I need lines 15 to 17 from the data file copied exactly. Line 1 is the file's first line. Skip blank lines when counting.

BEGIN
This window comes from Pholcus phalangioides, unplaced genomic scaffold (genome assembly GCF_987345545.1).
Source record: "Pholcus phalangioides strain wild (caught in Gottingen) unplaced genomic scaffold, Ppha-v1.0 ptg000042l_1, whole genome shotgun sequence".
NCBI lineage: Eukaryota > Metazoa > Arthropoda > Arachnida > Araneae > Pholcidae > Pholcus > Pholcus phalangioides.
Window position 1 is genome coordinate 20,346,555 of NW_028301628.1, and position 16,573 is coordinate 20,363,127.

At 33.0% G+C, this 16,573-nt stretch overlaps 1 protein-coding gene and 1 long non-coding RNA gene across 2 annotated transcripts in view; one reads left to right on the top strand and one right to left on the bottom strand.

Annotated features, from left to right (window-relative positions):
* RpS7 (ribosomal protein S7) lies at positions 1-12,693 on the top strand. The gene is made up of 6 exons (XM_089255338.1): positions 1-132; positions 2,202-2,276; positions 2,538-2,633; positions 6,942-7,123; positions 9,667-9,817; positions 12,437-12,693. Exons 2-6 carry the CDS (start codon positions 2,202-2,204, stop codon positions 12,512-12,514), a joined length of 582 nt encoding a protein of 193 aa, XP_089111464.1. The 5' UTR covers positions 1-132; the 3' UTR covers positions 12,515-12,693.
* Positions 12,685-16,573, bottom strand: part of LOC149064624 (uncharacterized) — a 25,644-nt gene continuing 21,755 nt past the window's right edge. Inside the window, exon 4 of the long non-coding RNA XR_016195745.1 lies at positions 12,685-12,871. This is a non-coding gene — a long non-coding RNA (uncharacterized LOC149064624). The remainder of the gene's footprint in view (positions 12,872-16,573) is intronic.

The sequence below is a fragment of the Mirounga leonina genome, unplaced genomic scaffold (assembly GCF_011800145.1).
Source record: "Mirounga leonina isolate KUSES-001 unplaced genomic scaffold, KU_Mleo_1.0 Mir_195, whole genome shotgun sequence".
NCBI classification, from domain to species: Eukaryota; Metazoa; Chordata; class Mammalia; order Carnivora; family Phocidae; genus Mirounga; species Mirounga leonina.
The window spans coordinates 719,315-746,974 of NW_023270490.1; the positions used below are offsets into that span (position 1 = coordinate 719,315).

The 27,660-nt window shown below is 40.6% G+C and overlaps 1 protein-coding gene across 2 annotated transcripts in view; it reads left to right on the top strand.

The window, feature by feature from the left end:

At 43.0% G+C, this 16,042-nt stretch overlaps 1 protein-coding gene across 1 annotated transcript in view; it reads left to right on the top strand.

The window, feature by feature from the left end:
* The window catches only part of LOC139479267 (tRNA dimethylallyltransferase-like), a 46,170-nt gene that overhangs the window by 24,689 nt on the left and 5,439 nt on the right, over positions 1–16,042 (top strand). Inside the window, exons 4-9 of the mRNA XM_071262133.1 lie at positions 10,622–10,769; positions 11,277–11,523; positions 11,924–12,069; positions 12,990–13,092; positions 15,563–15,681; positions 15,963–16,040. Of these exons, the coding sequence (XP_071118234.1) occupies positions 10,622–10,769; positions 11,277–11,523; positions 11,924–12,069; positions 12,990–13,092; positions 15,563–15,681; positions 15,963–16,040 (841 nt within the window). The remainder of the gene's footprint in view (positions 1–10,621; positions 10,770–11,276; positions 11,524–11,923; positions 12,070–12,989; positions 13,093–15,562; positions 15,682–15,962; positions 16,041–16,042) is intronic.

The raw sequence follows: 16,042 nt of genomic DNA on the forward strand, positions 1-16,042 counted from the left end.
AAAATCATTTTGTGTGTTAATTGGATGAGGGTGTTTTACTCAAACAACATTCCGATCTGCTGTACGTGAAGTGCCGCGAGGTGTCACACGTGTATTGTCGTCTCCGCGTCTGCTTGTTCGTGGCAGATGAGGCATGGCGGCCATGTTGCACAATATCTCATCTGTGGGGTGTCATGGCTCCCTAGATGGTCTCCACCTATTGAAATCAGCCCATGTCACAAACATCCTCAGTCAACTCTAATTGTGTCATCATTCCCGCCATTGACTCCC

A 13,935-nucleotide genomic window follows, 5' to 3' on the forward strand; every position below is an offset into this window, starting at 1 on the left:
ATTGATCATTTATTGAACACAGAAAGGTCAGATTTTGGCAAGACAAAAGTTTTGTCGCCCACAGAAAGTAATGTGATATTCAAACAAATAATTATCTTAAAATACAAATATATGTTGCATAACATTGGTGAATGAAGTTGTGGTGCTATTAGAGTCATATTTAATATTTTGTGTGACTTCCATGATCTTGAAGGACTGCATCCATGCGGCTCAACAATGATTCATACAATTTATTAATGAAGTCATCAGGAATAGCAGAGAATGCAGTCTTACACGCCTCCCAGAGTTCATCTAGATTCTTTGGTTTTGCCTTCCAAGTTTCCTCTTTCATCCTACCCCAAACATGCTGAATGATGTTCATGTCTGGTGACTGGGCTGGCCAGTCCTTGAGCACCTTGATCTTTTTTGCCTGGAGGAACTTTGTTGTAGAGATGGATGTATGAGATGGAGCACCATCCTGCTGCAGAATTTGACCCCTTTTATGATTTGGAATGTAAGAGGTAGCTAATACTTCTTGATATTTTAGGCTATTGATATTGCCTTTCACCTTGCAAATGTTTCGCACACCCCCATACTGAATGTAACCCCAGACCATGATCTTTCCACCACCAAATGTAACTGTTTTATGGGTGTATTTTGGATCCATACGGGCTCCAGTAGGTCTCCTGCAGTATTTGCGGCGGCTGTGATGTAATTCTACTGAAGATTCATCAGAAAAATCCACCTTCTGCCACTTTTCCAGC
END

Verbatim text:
At 43.0% G+C, this 16,042-nt stretch overlaps 1 protein-coding gene across 1 annotated transcript in view; it reads left to right on the top strand.

The window, feature by feature from the left end:
* The window catches only part of LOC139479267 (tRNA dimethylallyltransferase-like), a 46,170-nt gene that overhangs the window by 24,689 nt on the left and 5,439 nt on the right, over positions 1–16,042 (top strand). Inside the window, exons 4-9 of the mRNA XM_071262133.1 lie at positions 10,622–10,769; positions 11,277–11,523; positions 11,924–12,069; positions 12,990–13,092; positions 15,563–15,681; positions 15,963–16,040. Of these exons, the coding sequence (XP_071118234.1) occupies positions 10,622–10,769; positions 11,277–11,523; positions 11,924–12,069; positions 12,990–13,092; positions 15,563–15,681; positions 15,963–16,040 (841 nt within the window). The remainder of the gene's footprint in view (positions 1–10,621; positions 10,770–11,276; positions 11,524–11,923; positions 12,070–12,989; positions 13,093–15,562; positions 15,682–15,962; positions 16,041–16,042) is intronic.